Vietnam War Media Influence

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The Media’s Influence on the Public during the Vietnam War
The Vietnam War quickly became known as the ‘living room war’ because it was the first major conflict that was highly televised. During the war, the media heavily covered the conflict in a negative light, which in turn persuaded the public against the involvement. This led to mounting pressure on the government from the anti-war movement that caused the US to eventually withdraw. The media was originally sympathetic to the war effort, but became overwhelming negative after the events of the Tet Offensive. This immense change in support influenced the public to turn against the war in a society that rarely questioned official policy. Eventually, a massive anti-war movement and public
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Daily, the public was subjected to horrific images of US troops destroying small villages and murdering civilians. In an investigation by respected university professor Dr Daniel Hallin reveals that 52.4% of deaths shown on television during the war were of innocent civilians (Hallins, 1968). The highly poignant images utilised were so disturbing that when The New York Times ran the images they received complaints that said they were “horrific images of cold-blooded murder”. Despite this, the Times defended their decision, as it “depicted the bloody war in the streets of Saigon” (Riggins, 2011). The press’s overt refusal to stop producing the images further illustrates how damaging they believed the war was. Reporters, disgusted at the violence began freely questioning the sanctity of fighting as they showcased the raw horror of the war. Walter Cronkite, CBS journalist, known as the 'most trusted man in America' concluded a report on Tet stating that the public was "too often disappointed by the optimism of American leaders". He concluded by saying "it seems now more certain than ever that the bloody experience of Vietnam is to end in a stalemate" (Cronkite, 1968). Editorial comments like these soon outnumbered positive comments 2 to 1 (Hallin, 1986) and explicitly highlighted the press’s displeasure. Television and photojournalism had become a dramatic medium that showcased the …show more content…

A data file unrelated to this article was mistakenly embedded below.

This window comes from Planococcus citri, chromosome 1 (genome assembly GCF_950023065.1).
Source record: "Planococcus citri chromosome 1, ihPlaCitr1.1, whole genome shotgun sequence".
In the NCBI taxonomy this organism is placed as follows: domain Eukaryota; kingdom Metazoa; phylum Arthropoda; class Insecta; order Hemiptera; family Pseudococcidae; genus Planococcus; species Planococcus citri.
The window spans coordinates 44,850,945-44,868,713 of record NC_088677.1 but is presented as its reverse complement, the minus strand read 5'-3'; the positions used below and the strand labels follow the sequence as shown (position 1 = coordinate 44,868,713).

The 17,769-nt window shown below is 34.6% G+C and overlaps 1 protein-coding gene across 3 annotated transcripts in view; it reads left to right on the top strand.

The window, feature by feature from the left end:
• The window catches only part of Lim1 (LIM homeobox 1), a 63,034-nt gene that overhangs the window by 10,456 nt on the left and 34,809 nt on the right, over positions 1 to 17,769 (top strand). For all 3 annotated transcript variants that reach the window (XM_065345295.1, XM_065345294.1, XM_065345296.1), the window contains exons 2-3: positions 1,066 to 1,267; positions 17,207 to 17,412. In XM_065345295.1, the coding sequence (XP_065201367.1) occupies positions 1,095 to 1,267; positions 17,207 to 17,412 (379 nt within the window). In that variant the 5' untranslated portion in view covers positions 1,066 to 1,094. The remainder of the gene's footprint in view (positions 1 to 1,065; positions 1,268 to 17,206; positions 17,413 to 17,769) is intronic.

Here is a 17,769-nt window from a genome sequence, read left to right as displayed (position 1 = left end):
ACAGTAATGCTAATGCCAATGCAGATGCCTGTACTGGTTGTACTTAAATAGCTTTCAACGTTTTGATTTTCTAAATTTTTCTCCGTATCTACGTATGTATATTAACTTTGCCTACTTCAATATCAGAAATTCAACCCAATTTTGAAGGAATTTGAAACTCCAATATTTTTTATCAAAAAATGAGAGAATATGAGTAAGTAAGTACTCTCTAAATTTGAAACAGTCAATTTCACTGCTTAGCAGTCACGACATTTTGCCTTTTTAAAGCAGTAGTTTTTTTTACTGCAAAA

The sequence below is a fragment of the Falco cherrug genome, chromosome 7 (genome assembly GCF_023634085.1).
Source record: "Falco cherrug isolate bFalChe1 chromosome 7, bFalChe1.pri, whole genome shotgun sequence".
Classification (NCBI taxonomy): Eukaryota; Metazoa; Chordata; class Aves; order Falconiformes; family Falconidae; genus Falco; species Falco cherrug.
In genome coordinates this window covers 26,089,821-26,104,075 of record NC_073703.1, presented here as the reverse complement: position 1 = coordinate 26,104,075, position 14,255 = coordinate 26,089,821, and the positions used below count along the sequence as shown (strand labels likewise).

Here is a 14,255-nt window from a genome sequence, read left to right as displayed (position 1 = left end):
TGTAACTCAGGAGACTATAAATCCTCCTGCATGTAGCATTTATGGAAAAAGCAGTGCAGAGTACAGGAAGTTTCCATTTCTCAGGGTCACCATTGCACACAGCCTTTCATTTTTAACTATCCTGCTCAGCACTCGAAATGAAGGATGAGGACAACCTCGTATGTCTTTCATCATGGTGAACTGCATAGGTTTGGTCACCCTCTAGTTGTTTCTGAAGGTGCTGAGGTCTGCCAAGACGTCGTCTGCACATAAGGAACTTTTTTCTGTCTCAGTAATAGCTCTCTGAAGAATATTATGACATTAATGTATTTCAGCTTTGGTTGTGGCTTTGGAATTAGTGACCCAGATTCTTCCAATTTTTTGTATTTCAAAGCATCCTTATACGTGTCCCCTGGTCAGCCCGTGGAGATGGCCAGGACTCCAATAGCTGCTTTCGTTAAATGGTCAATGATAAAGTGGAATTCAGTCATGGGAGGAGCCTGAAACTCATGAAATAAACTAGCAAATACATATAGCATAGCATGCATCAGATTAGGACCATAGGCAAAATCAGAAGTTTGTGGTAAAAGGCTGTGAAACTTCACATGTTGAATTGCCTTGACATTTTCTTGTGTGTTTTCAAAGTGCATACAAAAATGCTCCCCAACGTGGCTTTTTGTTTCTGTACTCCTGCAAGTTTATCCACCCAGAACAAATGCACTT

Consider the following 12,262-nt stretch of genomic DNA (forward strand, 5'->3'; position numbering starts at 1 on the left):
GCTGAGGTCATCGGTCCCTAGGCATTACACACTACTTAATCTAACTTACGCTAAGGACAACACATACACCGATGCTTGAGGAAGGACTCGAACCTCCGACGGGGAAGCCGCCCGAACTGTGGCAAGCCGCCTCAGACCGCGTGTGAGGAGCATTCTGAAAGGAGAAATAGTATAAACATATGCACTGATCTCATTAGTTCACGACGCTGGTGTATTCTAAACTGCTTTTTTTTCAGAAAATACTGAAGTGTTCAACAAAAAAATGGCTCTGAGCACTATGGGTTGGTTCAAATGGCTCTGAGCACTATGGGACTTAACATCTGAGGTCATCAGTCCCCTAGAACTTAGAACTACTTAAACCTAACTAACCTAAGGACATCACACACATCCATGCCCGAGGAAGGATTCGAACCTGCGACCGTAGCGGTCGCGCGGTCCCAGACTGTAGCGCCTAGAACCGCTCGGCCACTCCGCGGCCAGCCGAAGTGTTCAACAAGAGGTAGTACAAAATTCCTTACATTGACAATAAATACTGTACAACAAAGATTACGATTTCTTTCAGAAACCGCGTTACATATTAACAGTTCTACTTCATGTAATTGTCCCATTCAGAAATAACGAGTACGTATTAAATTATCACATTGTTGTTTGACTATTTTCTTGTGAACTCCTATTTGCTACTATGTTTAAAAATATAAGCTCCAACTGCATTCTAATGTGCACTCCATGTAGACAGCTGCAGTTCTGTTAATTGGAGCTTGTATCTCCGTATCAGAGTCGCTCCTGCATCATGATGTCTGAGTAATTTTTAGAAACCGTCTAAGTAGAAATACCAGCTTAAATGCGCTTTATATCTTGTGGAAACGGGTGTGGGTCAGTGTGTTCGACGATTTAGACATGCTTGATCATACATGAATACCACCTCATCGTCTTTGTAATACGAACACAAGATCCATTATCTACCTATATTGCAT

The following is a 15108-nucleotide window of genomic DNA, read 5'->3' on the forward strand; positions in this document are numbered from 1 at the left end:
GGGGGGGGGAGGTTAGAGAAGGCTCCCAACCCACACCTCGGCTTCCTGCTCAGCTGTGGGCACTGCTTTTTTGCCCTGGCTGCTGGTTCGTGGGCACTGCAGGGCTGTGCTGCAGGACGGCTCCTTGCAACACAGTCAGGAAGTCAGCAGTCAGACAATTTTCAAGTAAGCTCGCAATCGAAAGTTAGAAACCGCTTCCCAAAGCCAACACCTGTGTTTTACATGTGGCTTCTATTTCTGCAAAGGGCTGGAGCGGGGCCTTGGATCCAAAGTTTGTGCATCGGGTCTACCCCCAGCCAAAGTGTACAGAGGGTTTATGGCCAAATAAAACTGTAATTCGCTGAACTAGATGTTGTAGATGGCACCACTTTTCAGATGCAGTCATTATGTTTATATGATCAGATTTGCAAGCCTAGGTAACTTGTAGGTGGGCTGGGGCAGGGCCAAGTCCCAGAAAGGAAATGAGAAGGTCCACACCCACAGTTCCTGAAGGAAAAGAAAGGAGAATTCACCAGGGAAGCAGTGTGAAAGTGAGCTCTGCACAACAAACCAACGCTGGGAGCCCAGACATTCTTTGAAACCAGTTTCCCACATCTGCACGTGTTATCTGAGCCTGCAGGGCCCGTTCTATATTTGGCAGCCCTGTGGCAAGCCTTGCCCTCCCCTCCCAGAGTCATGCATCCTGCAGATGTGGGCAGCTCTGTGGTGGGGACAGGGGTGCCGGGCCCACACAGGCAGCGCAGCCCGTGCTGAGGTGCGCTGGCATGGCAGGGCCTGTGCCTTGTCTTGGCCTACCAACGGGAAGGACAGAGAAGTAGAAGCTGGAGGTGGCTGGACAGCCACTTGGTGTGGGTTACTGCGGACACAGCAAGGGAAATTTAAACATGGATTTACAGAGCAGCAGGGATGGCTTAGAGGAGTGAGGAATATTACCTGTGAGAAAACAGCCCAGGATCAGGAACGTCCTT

As the media became increasingly negative the public became progressively more vocal with their displeasure. Before the rise of mass media the public were dependant on the government for state approved press releases about foreign conflicts explains editor of the website ‘Global Issues’, Shah Anup. At this time the public were reluctant to question official policy, however due to the development of television by 1967 50 million people were watching the news every evening (Mc Laughlin, 2015). The media humanised the deaths of the soldiers who were taken home in body bags (McLaughlin, 2015) and this resulted with the public being able to sympathise easily with the anti-war minority. In a survey by the Roper Organisation for the Television Information Office, in 1964 58% of people got their news from the television, a number that would only increase. Repetitive exposure to explicit war displeasure on screen and in print manipulated and distorted the public’s perception by shaping the way they saw the

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